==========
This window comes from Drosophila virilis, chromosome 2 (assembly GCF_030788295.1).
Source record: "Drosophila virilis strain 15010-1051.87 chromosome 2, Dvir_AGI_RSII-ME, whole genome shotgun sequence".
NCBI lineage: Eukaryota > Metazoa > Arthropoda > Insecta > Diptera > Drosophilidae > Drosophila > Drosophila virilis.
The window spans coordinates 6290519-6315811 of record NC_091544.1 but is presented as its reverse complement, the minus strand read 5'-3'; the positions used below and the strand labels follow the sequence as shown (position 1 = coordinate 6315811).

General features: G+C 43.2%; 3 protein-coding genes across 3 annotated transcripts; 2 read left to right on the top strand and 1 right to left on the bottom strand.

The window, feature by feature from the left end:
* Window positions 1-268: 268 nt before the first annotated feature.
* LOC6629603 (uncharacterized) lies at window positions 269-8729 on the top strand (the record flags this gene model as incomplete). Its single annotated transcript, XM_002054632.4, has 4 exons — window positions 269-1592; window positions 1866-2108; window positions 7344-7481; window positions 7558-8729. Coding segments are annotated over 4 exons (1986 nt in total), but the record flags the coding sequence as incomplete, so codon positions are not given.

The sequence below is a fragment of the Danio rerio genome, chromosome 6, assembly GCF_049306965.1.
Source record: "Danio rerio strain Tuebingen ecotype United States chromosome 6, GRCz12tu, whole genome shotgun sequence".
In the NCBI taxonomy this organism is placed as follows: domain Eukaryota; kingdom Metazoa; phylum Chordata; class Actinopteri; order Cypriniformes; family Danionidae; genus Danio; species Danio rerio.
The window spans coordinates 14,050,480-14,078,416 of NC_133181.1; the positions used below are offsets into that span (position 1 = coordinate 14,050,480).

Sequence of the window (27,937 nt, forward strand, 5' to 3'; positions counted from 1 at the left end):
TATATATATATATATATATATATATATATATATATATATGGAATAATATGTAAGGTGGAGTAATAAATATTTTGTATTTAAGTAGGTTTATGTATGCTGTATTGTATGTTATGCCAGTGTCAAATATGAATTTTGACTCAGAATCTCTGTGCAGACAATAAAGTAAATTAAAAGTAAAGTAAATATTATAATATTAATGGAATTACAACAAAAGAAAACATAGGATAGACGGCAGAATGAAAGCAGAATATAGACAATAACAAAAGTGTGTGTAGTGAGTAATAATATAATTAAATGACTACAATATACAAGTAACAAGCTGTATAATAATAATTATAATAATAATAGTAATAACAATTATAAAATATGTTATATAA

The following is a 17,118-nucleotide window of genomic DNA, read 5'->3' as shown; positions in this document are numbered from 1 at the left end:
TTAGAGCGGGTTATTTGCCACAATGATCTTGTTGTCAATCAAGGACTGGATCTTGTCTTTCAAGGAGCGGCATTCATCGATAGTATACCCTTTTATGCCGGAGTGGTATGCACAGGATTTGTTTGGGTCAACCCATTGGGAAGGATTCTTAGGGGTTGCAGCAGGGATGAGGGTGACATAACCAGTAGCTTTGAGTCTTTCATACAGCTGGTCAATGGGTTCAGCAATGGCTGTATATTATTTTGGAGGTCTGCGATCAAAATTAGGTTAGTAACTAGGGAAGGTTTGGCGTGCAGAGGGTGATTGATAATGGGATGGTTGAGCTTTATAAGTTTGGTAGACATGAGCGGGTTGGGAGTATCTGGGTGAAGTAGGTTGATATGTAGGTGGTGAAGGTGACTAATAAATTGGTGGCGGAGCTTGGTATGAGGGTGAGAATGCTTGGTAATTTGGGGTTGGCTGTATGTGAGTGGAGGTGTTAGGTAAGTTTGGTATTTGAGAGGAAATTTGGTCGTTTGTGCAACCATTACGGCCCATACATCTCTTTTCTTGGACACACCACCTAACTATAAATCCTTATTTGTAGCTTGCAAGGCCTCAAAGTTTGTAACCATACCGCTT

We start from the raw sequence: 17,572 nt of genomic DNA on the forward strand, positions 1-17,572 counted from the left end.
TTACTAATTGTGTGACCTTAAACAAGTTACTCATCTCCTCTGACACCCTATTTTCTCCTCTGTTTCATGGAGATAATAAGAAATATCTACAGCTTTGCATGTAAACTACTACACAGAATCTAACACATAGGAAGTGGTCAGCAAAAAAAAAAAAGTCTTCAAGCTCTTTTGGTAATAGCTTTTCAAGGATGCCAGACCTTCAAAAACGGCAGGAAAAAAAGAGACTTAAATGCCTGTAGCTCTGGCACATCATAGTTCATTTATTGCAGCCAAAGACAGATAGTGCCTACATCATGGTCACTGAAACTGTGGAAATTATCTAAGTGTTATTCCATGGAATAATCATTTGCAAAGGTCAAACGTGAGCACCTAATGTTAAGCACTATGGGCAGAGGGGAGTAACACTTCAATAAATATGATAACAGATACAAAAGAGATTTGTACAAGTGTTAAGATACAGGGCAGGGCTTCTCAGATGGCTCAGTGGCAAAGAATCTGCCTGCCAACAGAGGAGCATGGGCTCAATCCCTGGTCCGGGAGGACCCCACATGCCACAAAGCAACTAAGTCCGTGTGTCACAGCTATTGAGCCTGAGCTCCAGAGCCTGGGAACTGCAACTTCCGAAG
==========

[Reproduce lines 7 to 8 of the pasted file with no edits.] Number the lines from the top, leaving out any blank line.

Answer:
* Window positions 1-268: 268 nt before the first annotated feature.
* LOC6629603 (uncharacterized) lies at window positions 269-8729 on the top strand (the record flags this gene model as incomplete). Its single annotated transcript, XM_002054632.4, has 4 exons — window positions 269-1592; window positions 1866-2108; window positions 7344-7481; window positions 7558-8729. Coding segments are annotated over 4 exons (1986 nt in total), but the record flags the coding sequence as incomplete, so codon positions are not given.